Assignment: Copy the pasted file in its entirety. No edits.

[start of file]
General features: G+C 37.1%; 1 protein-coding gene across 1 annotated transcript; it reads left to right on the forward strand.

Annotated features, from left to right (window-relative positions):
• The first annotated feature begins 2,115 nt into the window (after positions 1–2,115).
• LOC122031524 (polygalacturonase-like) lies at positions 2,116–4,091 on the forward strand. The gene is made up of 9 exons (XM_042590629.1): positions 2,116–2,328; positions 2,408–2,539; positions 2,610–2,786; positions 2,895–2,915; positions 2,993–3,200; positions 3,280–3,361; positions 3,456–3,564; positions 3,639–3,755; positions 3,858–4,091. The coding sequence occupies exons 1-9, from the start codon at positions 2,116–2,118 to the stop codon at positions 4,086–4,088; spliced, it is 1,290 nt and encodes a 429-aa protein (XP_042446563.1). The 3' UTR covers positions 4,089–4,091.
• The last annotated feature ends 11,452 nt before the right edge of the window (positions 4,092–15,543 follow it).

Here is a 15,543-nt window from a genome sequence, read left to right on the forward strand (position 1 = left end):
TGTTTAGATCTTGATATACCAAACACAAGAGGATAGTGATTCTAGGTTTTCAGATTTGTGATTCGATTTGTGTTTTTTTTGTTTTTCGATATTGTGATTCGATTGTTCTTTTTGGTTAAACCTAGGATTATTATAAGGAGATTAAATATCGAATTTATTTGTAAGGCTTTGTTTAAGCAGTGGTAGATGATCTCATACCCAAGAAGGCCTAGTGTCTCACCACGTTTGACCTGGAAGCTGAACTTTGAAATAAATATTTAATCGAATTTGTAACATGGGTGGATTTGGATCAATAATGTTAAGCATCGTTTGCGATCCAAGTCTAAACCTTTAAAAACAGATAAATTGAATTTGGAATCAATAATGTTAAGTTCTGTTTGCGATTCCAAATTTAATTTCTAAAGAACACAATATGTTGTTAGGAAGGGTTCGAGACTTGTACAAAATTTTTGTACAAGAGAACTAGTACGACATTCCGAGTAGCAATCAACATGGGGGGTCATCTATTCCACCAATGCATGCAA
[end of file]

General features: G+C 37.1%; 1 protein-coding gene across 1 annotated transcript; it reads left to right on the forward strand.

Annotated features, from left to right (window-relative positions):
• The first annotated feature begins 2,115 nt into the window (after positions 1–2,115).
• LOC122031524 (polygalacturonase-like) lies at positions 2,116–4,091 on the forward strand. The gene is made up of 9 exons (XM_042590629.1): positions 2,116–2,328; positions 2,408–2,539; positions 2,610–2,786; positions 2,895–2,915; positions 2,993–3,200; positions 3,280–3,361; positions 3,456–3,564; positions 3,639–3,755; positions 3,858–4,091. The coding sequence occupies exons 1-9, from the start codon at positions 2,116–2,118 to the stop codon at positions 4,086–4,088; spliced, it is 1,290 nt and encodes a 429-aa protein (XP_042446563.1). The 3' UTR covers positions 4,089–4,091.
• The last annotated feature ends 11,452 nt before the right edge of the window (positions 4,092–15,543 follow it).

Here is a 15,543-nt window from a genome sequence, read left to right on the forward strand (position 1 = left end):
TGTTTAGATCTTGATATACCAAACACAAGAGGATAGTGATTCTAGGTTTTCAGATTTGTGATTCGATTTGTGTTTTTTTTGTTTTTCGATATTGTGATTCGATTGTTCTTTTTGGTTAAACCTAGGATTATTATAAGGAGATTAAATATCGAATTTATTTGTAAGGCTTTGTTTAAGCAGTGGTAGATGATCTCATACCCAAGAAGGCCTAGTGTCTCACCACGTTTGACCTGGAAGCTGAACTTTGAAATAAATATTTAATCGAATTTGTAACATGGGTGGATTTGGATCAATAATGTTAAGCATCGTTTGCGATCCAAGTCTAAACCTTTAAAAACAGATAAATTGAATTTGGAATCAATAATGTTAAGTTCTGTTTGCGATTCCAAATTTAATTTCTAAAGAACACAATATGTTGTTAGGAAGGGTTCGAGACTTGTACAAAATTTTTGTACAAGAGAACTAGTACGACATTCCGAGTAGCAATCAACATGGGGGGTCATCTATTCCACCAATGCATGCAA